On Monday, Rep. Steve Scalise (R-Louisiana) confirmed reports that, yes, he presented at a gathering hosted by white supremacist leaders in 2002. The rumors first started swirling when Stormfront—a Neo-Nazi site we don't care to post a link to—mentioned Scalise had spoken at the conference, hosted by the European-American Unity and Rights Organization (EURO). Scalise, who became House majority whip earlier this year, has confirmed those rumors, but insists he was unaware of the group's racist and Neo-Nazi ties, or that it was founded by KKK golden boy, David Duke. There is no recording or transcript of the speech (yet), but Scalise's spokeswoman insists that he "has never been affiliated with the abhorrent group in question."
Rep. Steven King (R-Iowa) told reporters he stands by Scalise, noting that “Jesus dined with tax collectors and sinners." On the other hand, Rep. Joaquin Castro (D-Texas) told The Washington Post that "I think it’s a real test for Speaker Boehner as to whether Congressman Scalise should remain in Republican leadership" ... Discuss
On Friday, Rabbi David Saperstein, a former law professor and director of the Religious Action Center of Reform Judaism, was finally confirmed as the new U.S. ambassador of international religious freedom by the Senate. He will be the first non-Christian to fill the role, which has been vacant since October of 2013. Nevertheless, numerous Christians—including the Ethics and Religious Liberty Commission’s Russell Moore and former ambassador Rep. Frank Wolf (R-VA)—have given Rabbi Saperstein their broad support. “Like most Jews, I know all too well that, over the centuries, the Jewish people have been a quintessential victim of religious persecution, ethnic cleansing, and demonization,” Saperstein was quoted as saying at his confirmation hearing last September. “We have learned, firsthand, the costs to the universal rights, security and well-being of religious communities when good people remain silent in the face of such persecution" ... Discuss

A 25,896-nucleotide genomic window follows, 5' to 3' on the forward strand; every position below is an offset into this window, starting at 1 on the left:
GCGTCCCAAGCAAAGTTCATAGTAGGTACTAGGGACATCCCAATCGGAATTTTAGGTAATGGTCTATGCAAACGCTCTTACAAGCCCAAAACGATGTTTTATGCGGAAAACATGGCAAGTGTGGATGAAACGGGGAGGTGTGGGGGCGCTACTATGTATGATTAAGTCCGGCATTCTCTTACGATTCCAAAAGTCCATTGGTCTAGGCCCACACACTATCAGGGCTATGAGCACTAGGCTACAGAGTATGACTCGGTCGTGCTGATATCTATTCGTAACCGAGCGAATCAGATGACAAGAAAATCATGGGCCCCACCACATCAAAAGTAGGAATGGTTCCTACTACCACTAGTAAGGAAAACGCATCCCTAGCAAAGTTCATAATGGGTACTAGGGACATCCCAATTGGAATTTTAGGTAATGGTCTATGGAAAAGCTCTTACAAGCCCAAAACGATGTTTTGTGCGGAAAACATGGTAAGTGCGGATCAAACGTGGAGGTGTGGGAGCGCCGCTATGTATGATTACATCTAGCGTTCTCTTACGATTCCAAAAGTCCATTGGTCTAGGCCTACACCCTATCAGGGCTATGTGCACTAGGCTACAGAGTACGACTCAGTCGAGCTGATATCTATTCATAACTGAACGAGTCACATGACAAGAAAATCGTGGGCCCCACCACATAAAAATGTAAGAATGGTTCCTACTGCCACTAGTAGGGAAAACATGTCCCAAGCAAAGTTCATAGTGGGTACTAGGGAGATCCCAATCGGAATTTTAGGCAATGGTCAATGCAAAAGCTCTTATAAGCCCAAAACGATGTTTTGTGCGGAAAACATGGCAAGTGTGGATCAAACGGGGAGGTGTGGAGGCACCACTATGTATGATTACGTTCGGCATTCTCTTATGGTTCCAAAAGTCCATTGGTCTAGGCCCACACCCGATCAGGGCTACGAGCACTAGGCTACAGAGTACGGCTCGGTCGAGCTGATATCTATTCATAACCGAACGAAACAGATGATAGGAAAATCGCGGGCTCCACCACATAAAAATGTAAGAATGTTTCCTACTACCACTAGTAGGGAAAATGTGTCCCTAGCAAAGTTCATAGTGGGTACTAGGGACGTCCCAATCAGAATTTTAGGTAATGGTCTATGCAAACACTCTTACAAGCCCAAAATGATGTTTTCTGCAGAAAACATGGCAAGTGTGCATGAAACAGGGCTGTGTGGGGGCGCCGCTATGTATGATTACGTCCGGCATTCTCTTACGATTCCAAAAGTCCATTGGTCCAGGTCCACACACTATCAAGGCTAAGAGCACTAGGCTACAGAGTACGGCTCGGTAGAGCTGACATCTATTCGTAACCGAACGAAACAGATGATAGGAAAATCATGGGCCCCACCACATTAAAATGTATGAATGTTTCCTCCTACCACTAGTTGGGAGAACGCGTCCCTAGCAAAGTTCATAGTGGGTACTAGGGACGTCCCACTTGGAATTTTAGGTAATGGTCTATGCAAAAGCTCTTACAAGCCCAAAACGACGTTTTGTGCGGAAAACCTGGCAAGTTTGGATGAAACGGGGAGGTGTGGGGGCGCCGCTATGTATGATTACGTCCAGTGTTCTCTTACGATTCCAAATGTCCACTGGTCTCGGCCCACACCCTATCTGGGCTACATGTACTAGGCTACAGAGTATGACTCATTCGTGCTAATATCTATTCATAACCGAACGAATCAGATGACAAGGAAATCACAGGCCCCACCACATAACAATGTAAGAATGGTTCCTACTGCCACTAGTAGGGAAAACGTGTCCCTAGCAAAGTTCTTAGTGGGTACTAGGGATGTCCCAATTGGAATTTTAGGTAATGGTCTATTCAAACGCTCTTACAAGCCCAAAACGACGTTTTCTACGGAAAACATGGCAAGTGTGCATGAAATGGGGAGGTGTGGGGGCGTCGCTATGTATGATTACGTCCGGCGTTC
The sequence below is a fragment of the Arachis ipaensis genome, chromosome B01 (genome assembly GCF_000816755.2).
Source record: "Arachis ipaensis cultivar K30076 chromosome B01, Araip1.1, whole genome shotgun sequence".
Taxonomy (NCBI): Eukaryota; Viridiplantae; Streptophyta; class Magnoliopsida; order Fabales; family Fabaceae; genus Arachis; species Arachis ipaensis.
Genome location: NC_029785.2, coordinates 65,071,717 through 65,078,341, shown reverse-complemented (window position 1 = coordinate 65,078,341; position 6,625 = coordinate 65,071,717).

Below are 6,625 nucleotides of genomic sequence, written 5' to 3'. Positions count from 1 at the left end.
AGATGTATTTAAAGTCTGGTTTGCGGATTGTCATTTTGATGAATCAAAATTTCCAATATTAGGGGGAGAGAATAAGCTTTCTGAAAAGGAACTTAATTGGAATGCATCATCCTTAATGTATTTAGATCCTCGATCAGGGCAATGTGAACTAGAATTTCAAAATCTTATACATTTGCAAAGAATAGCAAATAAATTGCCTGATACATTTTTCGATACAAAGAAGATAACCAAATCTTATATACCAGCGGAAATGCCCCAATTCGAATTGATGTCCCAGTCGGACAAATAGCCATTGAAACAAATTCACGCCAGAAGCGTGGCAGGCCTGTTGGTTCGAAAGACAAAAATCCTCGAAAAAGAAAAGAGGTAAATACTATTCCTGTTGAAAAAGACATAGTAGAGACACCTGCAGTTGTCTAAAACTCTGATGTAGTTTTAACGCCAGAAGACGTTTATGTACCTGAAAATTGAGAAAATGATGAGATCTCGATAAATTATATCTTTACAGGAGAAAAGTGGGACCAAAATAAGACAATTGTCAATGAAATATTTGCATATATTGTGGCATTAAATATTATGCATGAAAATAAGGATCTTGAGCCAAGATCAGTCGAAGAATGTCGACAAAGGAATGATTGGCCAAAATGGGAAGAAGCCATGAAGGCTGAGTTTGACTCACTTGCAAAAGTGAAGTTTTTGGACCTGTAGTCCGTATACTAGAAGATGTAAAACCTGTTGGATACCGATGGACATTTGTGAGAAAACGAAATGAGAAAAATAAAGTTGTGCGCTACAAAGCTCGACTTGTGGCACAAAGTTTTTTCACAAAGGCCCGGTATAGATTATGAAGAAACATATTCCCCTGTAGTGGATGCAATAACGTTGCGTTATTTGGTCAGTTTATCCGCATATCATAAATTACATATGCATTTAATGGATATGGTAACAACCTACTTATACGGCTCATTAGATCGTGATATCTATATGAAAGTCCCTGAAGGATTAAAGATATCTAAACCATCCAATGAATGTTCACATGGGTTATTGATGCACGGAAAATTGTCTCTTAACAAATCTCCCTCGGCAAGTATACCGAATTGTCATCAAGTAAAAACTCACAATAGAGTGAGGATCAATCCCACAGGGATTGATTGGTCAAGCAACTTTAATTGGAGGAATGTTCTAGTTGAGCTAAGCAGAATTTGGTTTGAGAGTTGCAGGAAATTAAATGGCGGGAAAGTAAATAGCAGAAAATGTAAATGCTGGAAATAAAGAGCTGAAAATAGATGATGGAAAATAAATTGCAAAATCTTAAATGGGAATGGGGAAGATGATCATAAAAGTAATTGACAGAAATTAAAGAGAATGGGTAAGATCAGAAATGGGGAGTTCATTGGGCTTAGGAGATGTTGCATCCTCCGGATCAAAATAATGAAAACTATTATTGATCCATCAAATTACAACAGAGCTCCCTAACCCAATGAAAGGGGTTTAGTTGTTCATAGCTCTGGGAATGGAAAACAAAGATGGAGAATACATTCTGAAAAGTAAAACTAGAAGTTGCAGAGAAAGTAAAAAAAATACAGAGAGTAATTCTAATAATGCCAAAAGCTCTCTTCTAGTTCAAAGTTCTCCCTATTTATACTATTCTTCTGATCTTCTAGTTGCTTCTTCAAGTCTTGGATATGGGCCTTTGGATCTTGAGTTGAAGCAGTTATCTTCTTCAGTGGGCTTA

November 4 is election day and you have two options. The first is to do nothing and then go complain on Facebook when the politicians don't do things you want them to do. The other is get out there tomorrow and vote for politicians who will do the things you want them to do. So, what's it going to be? 13-year-old Maddison Kimrey has made her choice (well, she would have, if she were old enough to vote) so what are you going to do? Sit at home like a big baby? Or register and vote? The choice is yours ... Discuss
After igniting a national debate over religious freedom, the separation of church and state and LGBT rights, Houston mayor Annise Parker has told the city to rescind the sermon subpoenas issued to five local pastors. The decision came on the heels of a meeting Mayor Parker held with the pastors in question, along with many other religious leaders who said that subpoenaing sermons was a breach of their constitutional rights. Mayor Parker said that she believes, following some editing changes to the initial subpoenas, that she was within her legal rights, but she didn't "want to have a national debate on freedom of religion when my purpose is to defend ... a city ordinance."
Mayor Parker may be convinced of the justness of her cause, but few people agreed with her. Everyone from Southern Baptist Ethics and Religious Liberty Commission President Russell Moore to Washington Post free speech columnist Eugene Volokh said the subpoenas were, at best, an overreach. Even the generally pro-LGBT rights platform Slate called the subpoenas "incredibly stupid, instantly regrettable, and utterly unnecessary" ... Discuss
An equal rights ordinance making headway in Houston—one that is, in part, intended to protect gay rights—has come under the national microscope for another reason. Reports recently surfaced that city attorneys subpoenaed sermon notes from local pastors that preached against the ordinance. The move has ignited a conversation about First Amendment rights that quickly got very fiery. Russell Moore, president of the Southern Baptist Ethics and Religious Liberty Commission, wrote:
The separation of church and state means that we will render unto Caesar that which is Caesar’s, and we will. But the preaching of the church of God does not belong to Caesar, and we will not hand it over to him. Not now. Not ever.
A more measured response comes from Eugene Volokh, who teaches free speech law, religious freedom law and church-state relations law at UCLA. He writes that subpoenaing sermons is legal "in principle ...if they are sufficiently relevant to a case or an investigation" but believes Houston's city attorneys' demands for “all speeches, presentations, or sermons related to HERO, the Petition, Mayor Annise Parker, homosexuality, or gender identity prepared by, delivered by, revised by, or approved by you or in your possession” is problematic and "at the very least ...seems vastly overbroad" ...
Update: Houston Mayor Annise Parker appeared to tweet her support of the subpoenas today, but clarified in a statement that she was unaware the subpoenas had been issued until yesterday and would seek to narrow their scope. Discuss